• This also applies to the Naboo Starfighter; in the first game, it's a well-hidden bonus ship that needed a double code to unlock. In Battle for Naboo, you acquire the ship midway through the game as your default starfighter.
  • Battleship Raid: Various bosses in Rogue Leader and Rebel Strike.
  • Broken Record: A bug on the Rebel Strike version of "Battle of Endor" causes Lando's "WE GOTTA BUY MORE TIME" clip to play ad nauseum.
  • Beam Spam: The Star Destroyers in Rogue Leader, definitely. Any direction that you approach will send a wave of deadly and accurate lasers towards your craft's central axis; and since this isn't Star Fox, barrel rolls won't save you from the endless waves of TIE Fighters on your back, either. "Razor Rendezvous" is an example of this.
  • Boss-Only Level: "Razor Rendezvous" in Rogue Leader. You in a B-wing versus a Star Destroyer. "Attack on the Executor" in Rebel Strike pits you against three Star Destroyers and then the Executor itself, a Super Star Destroyer.
    • The Coruscant bonus level in "Battle for Naboo", where you're a Naboo Fighter chasing down Darth Maul's Sith Infiltrator.
  • Call Back: During the first game's "Defection on Corellia" mission, Han Solo unexpectedly arrives in the Millennium Falcon, and saves a Rebel pilot from TIE bombers in a manner similar to when he saved Luke at the Battle of Yavin. For bonus points, he even shouts "Yee-haw!" as he shoots the bombers down.
    • Remember C-3PO's offhand remark that the Empire might send them to the spice mines of Kessel in the first film? You get to visit that planet in this game.
    • Near the end of the Taloraan level, you reach what looks like a mini-sized Cloud City, and Kasan Moor remarks that it reminds her of the planet Bespin.
  • Competitive Balance: The ships have the following balance tropes associated with them:
    • The Mario:
      • X-Wing: Described as "an almost perfect balance of speed and manuverability"—armed with four laser cannons, missiles, shields, and s-foils which allow you to go faster at the cost of not being able to use weaponry. It also has the benefit of an R2 unit to fix low shields at the eleventh hour.
      • Snowspeeder: A swift, fairly fast ship with dual lasers, and the only vehicle to feature a tow cable weapon, which is needed to take down AT-AT walkers. Its only significant handicaps are its low flight ceiling (as it is a repulsorcraft, and not a true starfighter) and lack of shields.
      • The T-16 Skyhopper in the "Tatooine Training" levels—best described as "X-Wing Lite", it has the speed and maneuverability of the X-Wing, good shielding, adequate laser cannons, and can be equipped with missiles or proton bombs.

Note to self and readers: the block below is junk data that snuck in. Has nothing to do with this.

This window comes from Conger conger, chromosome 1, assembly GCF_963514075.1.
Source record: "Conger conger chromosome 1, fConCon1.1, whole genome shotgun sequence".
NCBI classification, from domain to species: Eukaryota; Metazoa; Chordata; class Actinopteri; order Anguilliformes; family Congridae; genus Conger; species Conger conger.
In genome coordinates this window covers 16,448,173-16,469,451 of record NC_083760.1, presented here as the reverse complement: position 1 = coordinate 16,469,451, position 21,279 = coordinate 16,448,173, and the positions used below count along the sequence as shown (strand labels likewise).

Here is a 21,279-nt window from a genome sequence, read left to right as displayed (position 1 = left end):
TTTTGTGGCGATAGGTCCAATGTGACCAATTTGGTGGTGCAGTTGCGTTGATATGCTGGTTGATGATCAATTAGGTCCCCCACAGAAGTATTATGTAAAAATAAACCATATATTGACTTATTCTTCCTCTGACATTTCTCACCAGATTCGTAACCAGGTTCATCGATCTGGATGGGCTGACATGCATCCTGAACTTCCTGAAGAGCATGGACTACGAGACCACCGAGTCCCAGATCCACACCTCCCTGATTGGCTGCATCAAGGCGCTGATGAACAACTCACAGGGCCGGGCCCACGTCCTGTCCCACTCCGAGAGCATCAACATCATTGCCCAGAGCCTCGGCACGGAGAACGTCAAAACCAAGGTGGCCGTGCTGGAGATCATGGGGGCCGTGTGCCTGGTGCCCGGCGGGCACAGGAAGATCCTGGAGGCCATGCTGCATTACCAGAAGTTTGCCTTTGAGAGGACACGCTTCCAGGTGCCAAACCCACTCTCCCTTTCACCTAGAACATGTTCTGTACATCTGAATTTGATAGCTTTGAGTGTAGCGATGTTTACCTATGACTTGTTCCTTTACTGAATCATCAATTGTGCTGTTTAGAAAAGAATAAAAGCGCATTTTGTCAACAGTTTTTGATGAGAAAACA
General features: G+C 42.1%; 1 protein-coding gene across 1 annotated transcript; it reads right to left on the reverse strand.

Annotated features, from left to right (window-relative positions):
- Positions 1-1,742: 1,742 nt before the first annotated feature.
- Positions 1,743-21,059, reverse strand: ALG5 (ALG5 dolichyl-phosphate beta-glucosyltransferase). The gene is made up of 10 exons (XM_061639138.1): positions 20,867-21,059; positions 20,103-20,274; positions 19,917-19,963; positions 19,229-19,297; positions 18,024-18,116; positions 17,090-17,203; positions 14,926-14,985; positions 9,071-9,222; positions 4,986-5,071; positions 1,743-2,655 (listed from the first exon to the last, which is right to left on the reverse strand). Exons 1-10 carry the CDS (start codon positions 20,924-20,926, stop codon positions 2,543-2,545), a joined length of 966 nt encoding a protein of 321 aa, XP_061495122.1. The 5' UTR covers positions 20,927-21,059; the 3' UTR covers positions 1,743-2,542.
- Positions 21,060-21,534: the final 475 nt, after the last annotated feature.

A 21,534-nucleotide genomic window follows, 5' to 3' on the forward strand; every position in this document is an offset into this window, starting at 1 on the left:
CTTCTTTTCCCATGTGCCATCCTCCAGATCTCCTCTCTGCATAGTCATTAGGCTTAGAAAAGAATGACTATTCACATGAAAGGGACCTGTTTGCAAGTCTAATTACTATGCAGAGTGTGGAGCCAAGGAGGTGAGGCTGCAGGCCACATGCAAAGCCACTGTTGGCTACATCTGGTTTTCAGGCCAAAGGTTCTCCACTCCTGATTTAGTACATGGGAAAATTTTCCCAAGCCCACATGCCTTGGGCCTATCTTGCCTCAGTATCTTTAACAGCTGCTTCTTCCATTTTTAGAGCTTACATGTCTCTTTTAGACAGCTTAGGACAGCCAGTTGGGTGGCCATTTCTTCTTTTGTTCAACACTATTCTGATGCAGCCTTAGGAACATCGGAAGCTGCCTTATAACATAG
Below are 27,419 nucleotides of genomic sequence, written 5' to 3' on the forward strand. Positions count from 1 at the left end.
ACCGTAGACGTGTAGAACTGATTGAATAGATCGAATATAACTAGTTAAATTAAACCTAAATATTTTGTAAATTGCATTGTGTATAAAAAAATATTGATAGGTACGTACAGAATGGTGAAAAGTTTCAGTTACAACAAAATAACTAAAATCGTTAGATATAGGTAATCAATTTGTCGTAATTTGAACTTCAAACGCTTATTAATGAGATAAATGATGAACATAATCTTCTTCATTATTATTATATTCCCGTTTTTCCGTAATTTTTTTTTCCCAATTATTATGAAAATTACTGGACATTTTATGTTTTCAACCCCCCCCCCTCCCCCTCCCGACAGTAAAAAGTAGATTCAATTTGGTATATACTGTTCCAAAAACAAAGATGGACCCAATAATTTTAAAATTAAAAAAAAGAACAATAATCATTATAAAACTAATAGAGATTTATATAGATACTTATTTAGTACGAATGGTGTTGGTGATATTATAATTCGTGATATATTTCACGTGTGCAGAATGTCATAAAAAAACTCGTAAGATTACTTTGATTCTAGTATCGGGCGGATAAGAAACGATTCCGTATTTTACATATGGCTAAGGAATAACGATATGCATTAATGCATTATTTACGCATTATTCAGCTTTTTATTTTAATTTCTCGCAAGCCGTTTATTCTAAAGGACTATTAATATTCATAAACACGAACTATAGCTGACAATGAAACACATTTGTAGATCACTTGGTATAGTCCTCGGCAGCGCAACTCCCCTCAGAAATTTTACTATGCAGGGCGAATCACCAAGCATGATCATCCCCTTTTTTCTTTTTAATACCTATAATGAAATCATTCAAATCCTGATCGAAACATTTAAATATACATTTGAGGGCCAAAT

• The Flash Speeder in "Battle for Naboo"; a fast hovercraft with an accurate cannon and missiles.
      • The Police Cruiser in "Battle For Naboo", essentially a poor mans Naboo Starfighter with slower speed, less agility and weaker firepower (although its Proton Torpedoes put it slightly ahead of other craft that use concussion missiles).
    • Fragile Speedster:
      • A-Wing: A very fast and maneuverable hit-and-run ship, handicapped by its weak shields and weak default missiles.
      • V-Wing: A ship of average speed (save when it deploys its Scram Jets) and has no shields equipped, but it has the ability to trigger devastating rapid fire mode laser cannons (which is prone to overheating). Its claim to fame is it's Magikarp Power with regards to cluster missiles, particularly with the seeker upgrade.
      • TIE Interceptor: It has the advantage of devastating laser cannons, and is fairly fast and maneuverable, but has no secondary weapons and is completely un-shielded, making it a very vulnerable target.
    • Mighty Glacier:
      • Y-Wing: A slow bomber craft, not worth crap for dogfighting due to its slow firing, tightly bound cannons, but can kill anything on the ground with its proton bombs (which regenerate in the sequels), and it can take more of a licking than the other ships. It also has the novelty of Ion Cannons, which allow a enemy target to be disabled rather than destroyed, as well as the benefit of an R2 unit for quick shield repairs.
      • B-Wing: A cross between the X-Wing and the Y-Wing, designed for taking out capital ships (read: Star Destroyers). Slow moving, but armed with three blasters, a double-complement of proton torpedoes, and an ion cannon. Like the X-Wing, it can move slightly faster by closing its S-foils, and like the Y-Wing, it has tough armor and shields for surviving turbolaser fire.
      • The AT-ST in "Rogue Squadron" note  and "Rebel Strike"; not very fast moving, but very heavily armored, and equipped with brutal lasers and missiles.
      • The AT-AT, used very briefly in a mission in "Rebel Strike". Very slow moving, but has devastating laser cannons and is very heavily armored.
      • The TIE Bomber in "Rebel Strike"; essentially a TIE ship armed with homing missiles instead of lasers.
      • The Heavy Stap in "Battle for Naboo"; slower than the Flash Speeder, but has slightly better firepower to make up for it.